The diagnosis of allergy is always a purely clinical diagnosis resulting from a thorough history (age, race, seasonality) and the appropriate clinical examination.
The allergy test should only serve to identify the triggering allergens in order to then specifically avoid them or to be able to carry out an allergen-specific immunotherapy (ASIT, hyposensitisation). The main allergens are mites (house dust and storage mites), pollen (grass, herb and tree pollen), fungal spores and flea saliva (dog and cat) or insects (horse).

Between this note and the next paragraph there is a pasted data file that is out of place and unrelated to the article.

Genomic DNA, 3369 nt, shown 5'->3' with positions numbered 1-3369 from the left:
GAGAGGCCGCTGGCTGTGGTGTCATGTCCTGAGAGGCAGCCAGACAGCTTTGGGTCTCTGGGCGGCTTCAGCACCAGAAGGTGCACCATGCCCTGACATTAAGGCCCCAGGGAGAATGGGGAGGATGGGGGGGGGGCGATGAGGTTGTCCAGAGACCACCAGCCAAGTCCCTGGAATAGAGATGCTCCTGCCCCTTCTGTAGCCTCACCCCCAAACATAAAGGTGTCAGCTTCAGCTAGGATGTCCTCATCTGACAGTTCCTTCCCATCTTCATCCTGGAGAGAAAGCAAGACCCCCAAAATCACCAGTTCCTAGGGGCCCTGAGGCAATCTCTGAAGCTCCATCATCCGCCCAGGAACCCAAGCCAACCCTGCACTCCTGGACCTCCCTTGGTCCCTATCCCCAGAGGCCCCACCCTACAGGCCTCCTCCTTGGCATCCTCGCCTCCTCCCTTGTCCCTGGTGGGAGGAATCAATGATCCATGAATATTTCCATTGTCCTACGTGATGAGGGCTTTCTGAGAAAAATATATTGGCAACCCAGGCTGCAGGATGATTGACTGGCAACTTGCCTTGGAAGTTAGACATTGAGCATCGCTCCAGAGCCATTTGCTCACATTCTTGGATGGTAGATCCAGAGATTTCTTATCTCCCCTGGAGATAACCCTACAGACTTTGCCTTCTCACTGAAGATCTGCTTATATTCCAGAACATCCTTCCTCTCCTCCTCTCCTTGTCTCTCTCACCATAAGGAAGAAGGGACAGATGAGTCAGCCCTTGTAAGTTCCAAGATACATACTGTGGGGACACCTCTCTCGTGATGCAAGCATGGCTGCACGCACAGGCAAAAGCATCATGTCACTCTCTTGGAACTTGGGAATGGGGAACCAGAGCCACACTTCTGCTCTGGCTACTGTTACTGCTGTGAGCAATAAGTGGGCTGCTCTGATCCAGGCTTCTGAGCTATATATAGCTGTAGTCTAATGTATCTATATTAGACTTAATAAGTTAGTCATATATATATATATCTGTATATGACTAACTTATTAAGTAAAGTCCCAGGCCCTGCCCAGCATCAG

In dogs, atopic dermatitis is the second most common non-infectious skin disease. It manifests itself mainly between 6 months and 3 years of age and is accompanied by typical skin symptoms (primarily itching sine materia). The clinical picture of the cat is more similar to that of the horse than to the dog, and it often shows respiratory symptoms such as feline allergic bronchitis, asthma and rhinitis. However, dermatological lesions such as miliary dermatitis, self-induced alopecia, excoriations/ulcerations and clinical manifestations from the eosinophilic granuloma complex may also occur.